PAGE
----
Same-sex marriage in Germany: A lost vote for Merkel, or a part of canny politics?

In her latest blog, our Elli Hoai Anh analyzes the vote on same-sex marriage in Germany from a standpoint of Merkel's party politics.

  • Recently, a landmark decision was passed in Germany, positioning the country in line with Norway, France, Netherlands, and other European nations, which have already approved legislation in favor of same-sex marriage. Although Merkel personally voted against, the Chancellor paved the way for legalizing same-sex marriage by calling for a ‘vote of conscience’.
  • This has allowed the members of her ruling conservative bloc to vote according to their convictions rather than toeing party line. As a result, German lawmakers have voted by a wide margin to legalize same-sex marriage, making it possible for homosexual couples to enjoy the same rights as heterosexual couples: i.e. they are granted full marital rights and the right to adopt children.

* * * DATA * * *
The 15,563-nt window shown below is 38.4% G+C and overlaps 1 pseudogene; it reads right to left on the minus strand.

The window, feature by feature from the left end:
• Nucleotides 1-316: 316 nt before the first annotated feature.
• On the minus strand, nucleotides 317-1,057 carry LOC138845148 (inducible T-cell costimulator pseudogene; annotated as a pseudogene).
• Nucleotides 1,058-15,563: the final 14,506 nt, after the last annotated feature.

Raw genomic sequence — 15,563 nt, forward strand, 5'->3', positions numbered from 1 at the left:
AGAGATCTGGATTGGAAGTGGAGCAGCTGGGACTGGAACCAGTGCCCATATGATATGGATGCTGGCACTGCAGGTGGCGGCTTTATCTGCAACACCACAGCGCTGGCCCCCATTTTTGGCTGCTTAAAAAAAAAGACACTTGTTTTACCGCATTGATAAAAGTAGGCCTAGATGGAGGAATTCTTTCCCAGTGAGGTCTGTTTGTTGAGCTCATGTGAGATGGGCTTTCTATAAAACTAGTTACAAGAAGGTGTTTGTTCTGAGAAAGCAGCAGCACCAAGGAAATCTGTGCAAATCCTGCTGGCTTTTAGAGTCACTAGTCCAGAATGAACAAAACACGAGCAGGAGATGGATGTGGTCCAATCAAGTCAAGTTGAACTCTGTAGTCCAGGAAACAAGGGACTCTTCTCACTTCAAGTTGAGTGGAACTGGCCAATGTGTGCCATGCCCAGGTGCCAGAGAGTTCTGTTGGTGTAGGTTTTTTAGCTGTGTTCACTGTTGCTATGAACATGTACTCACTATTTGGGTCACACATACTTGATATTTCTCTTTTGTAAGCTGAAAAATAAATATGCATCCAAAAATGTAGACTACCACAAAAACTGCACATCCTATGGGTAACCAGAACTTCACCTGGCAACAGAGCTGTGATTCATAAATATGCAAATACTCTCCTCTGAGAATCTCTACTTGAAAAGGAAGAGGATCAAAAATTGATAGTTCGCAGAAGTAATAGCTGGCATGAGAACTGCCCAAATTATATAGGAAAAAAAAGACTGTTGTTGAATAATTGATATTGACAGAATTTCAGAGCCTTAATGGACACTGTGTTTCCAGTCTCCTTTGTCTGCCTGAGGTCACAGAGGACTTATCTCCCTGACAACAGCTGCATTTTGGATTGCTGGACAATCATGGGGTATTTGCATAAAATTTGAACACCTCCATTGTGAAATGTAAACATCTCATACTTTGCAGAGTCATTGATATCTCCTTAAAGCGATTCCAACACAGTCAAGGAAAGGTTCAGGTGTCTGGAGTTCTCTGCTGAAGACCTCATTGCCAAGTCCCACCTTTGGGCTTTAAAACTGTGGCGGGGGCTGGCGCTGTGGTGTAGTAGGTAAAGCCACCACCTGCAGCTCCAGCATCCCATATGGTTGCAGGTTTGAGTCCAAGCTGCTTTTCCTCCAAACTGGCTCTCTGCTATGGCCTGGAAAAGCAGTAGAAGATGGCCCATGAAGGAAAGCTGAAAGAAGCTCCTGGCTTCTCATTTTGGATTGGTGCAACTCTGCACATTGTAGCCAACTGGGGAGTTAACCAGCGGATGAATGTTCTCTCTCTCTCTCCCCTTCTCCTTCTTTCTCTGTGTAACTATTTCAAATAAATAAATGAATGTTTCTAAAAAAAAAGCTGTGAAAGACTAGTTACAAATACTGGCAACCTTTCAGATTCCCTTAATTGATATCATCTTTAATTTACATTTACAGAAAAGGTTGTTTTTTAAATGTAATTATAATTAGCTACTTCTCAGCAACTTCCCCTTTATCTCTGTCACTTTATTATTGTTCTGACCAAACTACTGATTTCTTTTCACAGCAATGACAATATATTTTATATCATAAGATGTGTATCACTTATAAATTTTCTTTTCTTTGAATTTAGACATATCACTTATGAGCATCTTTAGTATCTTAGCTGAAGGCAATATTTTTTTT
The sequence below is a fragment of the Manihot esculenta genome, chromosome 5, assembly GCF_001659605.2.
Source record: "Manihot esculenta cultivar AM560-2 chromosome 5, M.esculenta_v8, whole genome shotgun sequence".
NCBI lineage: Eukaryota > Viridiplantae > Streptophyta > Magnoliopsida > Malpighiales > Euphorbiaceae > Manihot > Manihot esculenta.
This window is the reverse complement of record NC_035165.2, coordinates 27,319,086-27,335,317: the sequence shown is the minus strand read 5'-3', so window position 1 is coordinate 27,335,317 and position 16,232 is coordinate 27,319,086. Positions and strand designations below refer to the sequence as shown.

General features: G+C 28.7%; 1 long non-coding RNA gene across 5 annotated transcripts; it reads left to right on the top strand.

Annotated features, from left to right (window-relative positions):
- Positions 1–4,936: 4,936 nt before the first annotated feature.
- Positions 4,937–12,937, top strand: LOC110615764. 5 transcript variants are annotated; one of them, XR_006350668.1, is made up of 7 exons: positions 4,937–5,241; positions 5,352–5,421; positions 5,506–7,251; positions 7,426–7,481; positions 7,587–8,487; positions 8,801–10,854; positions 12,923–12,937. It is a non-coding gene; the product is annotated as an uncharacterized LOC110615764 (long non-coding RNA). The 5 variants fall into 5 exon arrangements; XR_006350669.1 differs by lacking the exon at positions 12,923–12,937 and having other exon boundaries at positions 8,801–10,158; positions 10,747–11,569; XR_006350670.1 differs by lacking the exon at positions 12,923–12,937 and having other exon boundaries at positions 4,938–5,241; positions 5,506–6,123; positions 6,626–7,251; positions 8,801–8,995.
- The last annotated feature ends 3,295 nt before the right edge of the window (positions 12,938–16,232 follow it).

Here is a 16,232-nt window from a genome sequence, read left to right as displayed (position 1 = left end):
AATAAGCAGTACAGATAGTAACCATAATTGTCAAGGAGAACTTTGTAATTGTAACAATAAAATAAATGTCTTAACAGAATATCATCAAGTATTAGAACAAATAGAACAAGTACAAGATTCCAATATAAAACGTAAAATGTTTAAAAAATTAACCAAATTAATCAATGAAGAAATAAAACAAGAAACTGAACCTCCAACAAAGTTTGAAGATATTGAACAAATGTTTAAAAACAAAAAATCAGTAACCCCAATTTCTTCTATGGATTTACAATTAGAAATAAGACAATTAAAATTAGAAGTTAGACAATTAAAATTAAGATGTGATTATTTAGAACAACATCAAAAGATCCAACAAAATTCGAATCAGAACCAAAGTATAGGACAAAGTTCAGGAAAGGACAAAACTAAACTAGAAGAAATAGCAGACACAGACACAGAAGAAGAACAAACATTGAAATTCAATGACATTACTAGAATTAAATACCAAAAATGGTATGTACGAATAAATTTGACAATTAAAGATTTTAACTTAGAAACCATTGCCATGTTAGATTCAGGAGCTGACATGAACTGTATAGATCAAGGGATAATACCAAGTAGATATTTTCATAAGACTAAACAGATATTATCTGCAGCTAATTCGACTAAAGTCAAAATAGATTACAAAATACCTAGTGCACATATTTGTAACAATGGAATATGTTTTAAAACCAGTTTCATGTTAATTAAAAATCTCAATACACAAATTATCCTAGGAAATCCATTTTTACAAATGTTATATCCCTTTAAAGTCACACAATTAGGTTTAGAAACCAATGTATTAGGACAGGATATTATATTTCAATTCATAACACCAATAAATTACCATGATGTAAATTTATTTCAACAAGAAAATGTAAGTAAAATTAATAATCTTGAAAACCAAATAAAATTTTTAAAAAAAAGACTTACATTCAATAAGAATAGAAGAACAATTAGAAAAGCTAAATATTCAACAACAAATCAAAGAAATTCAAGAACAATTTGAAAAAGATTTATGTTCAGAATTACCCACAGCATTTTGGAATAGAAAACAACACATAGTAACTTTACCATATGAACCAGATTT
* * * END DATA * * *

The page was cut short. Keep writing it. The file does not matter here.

• However, why did the vote come about so suddenly, and why is this important now, especially ahead of the September general election?

Despite her opposition vote being lost, Merkel has managed to earn the contentment of the conservative members, while keeping the progressive voters happy. Legalizing same-sex marriage will, therefore, most likely come to her advantage as she seeks a fourth term in the upcoming German federal election.

Nonetheless, Merkel’s masterfully calibrated shift resembles a rather reoccurring pattern in her long-lasting political governance. Merkel has proved her ability to shift positions from the very beginning.

If Merkel is to win a majority in the upcoming election, she will most likely seek a coalition with parties supportive of same-sex marriage. In fact, the Social Democrats, Free Democrats, and the Greens have already indicated that legalizing same-sex marriage would have been a critical condition for joining any future coalition with the conservatives.

The full article is available on

#Angela Merkel # CDU # CSU # German elections # Germany # LGBTQ # Martin Schulz # Same-sex marriage

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